At the beginning of this month, Bryan Cave Leighton Paisner (BCLP) released the results of its annual international arbitration survey, this year focussing on the right to appeal a tribunal’s decision on the merits. Respondents to the survey included those working in all major geographical regions, and comprised arbitrators, corporate counsel, external lawyers, third party funders, academics and those working at arbitral institutions.
The divergent views of respondents to the survey reflect the lively debate that this topic generates among users of international arbitration.
An interesting starting point is that 50% of respondents had direct experience of a tribunal making an obviously wrong decision on the substance of the dispute.
However, despite that relatively high level of experience, there was significant consensus among respondents that a right of appeal makes international arbitration less attractive (71%), too long (62%) and too expensive (57%). 62% felt that an appeal to a national court is inconsistent with the parties’ choice of a private dispute resolution procedure.
However, 51% of respondents felt that, in some cases, the consequences of an incorrect decision are so serious as to make the lack of an appeal mechanism unacceptable. 47% of respondents felt that permitting appeals to national courts on the merits of a dispute may aid development of the law.
How to square the circle?
We asked respondents whether an “internal” right of appeal to a second tier tribunal under the rules of the supervising arbitral institution is preferable to a right of appeal to a national court. Although only 12% of respondents had direct experience of an internal appeal, 48% said that it would be preferable to a right of appeal to a national court.
On the question of whether such an internal appeal mechanism should be opt-in or opt-out, 70% of our respondents voted for an opt-in process. The timeline was also important: 88% felt that the appeal decision should be made within six months. A large percentage (58%) felt that the appeal tribunal should be appointed by the arbitral institution rather than with input from the parties. There was also a relatively large percentage (43%) in favour of the internal appeal process not being restricted to awards having a minimum monetary value, or to cases where the award was made by a sole arbitrator. Our respondents had more mixed views on other factors. For example, 48% felt that an appeal should be limited to issues of law, compared to 42% who felt it should also extend to incorrect findings of fact.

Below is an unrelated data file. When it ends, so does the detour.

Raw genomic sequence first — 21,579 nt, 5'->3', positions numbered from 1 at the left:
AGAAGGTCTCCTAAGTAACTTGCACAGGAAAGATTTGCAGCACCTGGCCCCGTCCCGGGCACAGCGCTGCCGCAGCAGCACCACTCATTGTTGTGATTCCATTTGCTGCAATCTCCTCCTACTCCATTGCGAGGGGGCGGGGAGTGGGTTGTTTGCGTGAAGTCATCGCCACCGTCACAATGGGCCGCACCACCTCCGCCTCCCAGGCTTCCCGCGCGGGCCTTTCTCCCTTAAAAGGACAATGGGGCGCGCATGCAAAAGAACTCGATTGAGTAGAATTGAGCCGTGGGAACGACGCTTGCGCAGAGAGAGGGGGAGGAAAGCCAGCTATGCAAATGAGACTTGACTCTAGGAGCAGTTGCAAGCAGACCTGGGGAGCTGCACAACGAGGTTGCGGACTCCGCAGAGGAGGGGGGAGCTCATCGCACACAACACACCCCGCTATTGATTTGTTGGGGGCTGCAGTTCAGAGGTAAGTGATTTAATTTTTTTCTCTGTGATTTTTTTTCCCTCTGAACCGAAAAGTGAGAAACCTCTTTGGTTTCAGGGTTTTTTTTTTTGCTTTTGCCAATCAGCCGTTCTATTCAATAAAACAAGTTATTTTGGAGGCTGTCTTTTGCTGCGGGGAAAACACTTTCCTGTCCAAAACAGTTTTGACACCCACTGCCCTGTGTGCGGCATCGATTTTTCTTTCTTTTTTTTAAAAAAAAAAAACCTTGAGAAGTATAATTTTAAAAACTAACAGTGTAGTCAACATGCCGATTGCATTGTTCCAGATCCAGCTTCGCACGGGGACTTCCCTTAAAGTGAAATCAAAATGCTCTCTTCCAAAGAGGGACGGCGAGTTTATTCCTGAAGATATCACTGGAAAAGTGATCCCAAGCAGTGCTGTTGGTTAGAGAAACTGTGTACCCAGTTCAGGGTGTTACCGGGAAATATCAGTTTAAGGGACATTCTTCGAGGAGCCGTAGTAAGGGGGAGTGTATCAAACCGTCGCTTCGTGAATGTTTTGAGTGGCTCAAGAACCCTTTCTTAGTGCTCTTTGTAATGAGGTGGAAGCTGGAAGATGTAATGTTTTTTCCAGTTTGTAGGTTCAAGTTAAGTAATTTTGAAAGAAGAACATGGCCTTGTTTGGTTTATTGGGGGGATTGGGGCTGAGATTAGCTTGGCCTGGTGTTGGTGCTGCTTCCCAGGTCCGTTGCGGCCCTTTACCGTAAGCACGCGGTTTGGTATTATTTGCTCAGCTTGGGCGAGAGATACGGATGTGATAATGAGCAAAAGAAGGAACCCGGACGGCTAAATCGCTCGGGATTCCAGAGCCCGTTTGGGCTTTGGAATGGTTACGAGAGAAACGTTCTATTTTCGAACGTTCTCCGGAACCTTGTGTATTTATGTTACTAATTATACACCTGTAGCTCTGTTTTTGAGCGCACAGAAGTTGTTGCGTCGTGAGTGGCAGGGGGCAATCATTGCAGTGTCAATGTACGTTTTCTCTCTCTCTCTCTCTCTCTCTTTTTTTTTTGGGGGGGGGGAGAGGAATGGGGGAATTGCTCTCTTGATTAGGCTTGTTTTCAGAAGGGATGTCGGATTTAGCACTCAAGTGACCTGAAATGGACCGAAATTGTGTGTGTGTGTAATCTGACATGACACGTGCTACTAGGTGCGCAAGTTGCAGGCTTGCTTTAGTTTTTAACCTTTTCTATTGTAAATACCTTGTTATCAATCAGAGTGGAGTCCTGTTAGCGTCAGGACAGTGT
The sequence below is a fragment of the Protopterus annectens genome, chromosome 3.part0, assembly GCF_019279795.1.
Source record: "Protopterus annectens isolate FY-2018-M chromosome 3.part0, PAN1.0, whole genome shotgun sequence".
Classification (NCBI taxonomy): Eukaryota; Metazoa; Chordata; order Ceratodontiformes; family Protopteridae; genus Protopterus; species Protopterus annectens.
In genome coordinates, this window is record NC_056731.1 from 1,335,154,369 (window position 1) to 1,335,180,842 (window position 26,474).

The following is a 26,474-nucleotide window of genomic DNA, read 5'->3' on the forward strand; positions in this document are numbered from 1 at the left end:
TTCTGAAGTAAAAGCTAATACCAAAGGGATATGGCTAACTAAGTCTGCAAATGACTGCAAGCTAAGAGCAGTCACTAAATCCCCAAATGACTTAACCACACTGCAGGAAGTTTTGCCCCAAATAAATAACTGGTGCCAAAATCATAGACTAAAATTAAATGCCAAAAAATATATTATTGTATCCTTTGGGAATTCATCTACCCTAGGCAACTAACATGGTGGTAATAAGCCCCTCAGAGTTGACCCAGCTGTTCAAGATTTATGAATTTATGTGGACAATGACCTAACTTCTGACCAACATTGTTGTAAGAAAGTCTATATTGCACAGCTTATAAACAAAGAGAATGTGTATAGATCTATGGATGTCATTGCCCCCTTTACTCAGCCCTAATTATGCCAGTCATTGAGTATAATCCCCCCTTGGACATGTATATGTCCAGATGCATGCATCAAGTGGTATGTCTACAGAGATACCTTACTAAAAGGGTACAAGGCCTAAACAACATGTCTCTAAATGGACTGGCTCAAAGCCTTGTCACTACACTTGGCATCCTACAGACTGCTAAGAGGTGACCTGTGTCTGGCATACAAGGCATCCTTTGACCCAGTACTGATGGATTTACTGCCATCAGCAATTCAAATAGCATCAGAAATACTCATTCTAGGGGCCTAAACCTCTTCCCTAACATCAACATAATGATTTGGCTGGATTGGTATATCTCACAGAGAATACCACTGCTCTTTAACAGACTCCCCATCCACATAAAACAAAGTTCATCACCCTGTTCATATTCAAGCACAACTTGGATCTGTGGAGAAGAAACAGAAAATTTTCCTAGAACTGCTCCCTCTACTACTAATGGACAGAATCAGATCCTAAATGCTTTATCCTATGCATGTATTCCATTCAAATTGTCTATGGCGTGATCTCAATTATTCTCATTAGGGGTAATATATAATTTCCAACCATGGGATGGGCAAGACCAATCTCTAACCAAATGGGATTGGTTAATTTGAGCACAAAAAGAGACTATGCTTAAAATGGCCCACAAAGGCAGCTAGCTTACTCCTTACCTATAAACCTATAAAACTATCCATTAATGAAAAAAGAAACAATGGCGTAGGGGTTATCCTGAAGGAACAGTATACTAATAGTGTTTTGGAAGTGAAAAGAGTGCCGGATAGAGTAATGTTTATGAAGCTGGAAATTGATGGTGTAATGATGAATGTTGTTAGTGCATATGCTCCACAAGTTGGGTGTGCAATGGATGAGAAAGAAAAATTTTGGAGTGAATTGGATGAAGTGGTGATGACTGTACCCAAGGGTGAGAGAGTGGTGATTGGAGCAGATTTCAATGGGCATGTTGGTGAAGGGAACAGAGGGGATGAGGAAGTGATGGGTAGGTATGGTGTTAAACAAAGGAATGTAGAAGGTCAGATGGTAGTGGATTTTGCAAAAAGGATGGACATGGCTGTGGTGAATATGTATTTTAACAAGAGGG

What we learned
The survey results confirm that many in the arbitration community remain committed to finality. However, substantial numbers of respondents said that a right of appeal may be justified, either to assist courts in development of the law, or to correct a bad decision. Appeals, at least in some restricted form supervised by arbitral institutions, may provide an acceptable degree of compromise. As always, the devil may lie in the detail and the need to take account of divergent views on the scope, timeline and constitution of the appellate process. We will have to watch and wait to see if more institutions move to include appellate procedures, how they grapple with these issues, and whether users are happy to make use of the procedures offered.